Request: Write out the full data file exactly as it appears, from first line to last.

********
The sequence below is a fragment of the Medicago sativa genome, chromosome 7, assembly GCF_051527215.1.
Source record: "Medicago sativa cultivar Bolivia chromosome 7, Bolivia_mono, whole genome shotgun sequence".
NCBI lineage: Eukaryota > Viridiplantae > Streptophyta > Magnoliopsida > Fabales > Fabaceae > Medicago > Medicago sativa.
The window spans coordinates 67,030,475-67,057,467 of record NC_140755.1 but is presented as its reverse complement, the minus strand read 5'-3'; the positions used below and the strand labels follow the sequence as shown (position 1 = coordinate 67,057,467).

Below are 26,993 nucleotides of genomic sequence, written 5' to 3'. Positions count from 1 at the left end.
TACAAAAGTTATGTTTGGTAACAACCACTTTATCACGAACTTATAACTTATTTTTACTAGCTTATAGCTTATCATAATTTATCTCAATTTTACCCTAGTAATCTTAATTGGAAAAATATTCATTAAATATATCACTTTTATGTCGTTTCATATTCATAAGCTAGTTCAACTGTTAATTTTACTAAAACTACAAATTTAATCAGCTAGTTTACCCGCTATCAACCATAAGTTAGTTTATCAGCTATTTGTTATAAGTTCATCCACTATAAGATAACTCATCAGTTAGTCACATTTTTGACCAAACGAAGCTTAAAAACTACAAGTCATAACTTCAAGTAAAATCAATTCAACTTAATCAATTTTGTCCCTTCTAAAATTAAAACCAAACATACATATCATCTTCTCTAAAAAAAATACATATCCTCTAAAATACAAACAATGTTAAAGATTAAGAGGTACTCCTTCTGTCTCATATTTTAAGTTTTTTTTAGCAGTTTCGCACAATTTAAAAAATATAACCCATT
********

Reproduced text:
The sequence below is a fragment of the Medicago sativa genome, chromosome 7, assembly GCF_051527215.1.
Source record: "Medicago sativa cultivar Bolivia chromosome 7, Bolivia_mono, whole genome shotgun sequence".
NCBI lineage: Eukaryota > Viridiplantae > Streptophyta > Magnoliopsida > Fabales > Fabaceae > Medicago > Medicago sativa.
The window spans coordinates 67,030,475-67,057,467 of record NC_140755.1 but is presented as its reverse complement, the minus strand read 5'-3'; the positions used below and the strand labels follow the sequence as shown (position 1 = coordinate 67,057,467).

Below are 26,993 nucleotides of genomic sequence, written 5' to 3'. Positions count from 1 at the left end.
TACAAAAGTTATGTTTGGTAACAACCACTTTATCACGAACTTATAACTTATTTTTACTAGCTTATAGCTTATCATAATTTATCTCAATTTTACCCTAGTAATCTTAATTGGAAAAATATTCATTAAATATATCACTTTTATGTCGTTTCATATTCATAAGCTAGTTCAACTGTTAATTTTACTAAAACTACAAATTTAATCAGCTAGTTTACCCGCTATCAACCATAAGTTAGTTTATCAGCTATTTGTTATAAGTTCATCCACTATAAGATAACTCATCAGTTAGTCACATTTTTGACCAAACGAAGCTTAAAAACTACAAGTCATAACTTCAAGTAAAATCAATTCAACTTAATCAATTTTGTCCCTTCTAAAATTAAAACCAAACATACATATCATCTTCTCTAAAAAAAATACATATCCTCTAAAATACAAACAATGTTAAAGATTAAGAGGTACTCCTTCTGTCTCATATTTTAAGTTTTTTTTAGCAGTTTCGCACAATTTAAAAAATATAACCCATT